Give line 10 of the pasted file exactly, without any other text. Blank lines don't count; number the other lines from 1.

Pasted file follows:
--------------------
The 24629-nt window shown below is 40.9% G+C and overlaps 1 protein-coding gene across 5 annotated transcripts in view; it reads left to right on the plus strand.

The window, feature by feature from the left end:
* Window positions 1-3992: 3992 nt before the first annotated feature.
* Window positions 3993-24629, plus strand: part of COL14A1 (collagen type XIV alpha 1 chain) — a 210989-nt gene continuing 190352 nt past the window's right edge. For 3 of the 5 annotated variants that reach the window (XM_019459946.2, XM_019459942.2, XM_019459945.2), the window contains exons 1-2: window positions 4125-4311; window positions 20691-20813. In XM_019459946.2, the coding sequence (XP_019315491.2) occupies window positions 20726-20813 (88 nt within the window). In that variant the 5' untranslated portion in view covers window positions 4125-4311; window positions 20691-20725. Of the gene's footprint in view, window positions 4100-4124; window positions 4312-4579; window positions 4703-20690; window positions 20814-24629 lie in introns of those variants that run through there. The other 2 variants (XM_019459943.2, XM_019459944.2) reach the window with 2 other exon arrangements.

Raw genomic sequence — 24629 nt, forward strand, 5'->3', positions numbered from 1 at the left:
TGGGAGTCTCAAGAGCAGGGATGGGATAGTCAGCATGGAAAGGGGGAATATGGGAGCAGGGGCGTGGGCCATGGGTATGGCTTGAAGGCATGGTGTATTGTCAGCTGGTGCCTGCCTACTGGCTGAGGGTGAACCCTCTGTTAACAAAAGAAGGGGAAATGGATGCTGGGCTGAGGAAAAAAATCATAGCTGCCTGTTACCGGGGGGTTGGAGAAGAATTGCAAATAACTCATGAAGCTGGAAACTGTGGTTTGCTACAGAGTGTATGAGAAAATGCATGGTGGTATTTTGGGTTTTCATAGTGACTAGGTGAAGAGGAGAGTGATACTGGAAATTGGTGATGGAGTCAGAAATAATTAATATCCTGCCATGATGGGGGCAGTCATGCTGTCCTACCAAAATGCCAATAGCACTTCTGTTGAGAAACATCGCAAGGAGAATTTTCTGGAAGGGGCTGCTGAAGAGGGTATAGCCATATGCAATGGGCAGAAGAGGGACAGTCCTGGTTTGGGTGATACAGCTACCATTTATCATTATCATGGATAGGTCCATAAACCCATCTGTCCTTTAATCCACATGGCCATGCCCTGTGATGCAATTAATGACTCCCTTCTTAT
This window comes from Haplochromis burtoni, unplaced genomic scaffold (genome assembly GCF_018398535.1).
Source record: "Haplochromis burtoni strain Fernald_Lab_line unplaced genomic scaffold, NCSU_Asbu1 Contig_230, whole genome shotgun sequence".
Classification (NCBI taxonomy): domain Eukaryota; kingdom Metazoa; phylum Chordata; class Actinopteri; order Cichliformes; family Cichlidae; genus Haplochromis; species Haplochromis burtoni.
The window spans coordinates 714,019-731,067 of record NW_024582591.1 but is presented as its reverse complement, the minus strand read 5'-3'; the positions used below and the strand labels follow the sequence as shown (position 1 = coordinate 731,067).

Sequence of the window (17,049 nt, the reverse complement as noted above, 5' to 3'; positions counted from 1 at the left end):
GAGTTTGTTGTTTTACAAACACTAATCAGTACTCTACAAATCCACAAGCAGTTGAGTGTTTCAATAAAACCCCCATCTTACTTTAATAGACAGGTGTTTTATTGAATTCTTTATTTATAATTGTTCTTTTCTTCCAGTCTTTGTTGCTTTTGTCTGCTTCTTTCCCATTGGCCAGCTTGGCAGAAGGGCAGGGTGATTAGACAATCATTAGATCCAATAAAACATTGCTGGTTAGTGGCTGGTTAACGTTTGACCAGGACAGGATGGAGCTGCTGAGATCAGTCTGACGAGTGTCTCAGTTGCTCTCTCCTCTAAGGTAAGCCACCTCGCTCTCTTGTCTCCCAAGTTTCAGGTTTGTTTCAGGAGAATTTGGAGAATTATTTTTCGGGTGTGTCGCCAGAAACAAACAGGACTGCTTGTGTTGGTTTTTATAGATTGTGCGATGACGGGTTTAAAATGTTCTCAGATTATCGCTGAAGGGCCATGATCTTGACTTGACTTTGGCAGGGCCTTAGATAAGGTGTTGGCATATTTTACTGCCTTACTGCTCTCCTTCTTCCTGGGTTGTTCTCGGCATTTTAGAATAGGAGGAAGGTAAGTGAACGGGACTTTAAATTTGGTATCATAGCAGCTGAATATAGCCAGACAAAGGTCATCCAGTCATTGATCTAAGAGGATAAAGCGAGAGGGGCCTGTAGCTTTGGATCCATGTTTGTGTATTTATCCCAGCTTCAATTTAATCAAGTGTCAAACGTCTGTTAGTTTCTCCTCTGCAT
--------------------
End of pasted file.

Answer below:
The window spans coordinates 714,019-731,067 of record NW_024582591.1 but is presented as its reverse complement, the minus strand read 5'-3'; the positions used below and the strand labels follow the sequence as shown (position 1 = coordinate 731,067).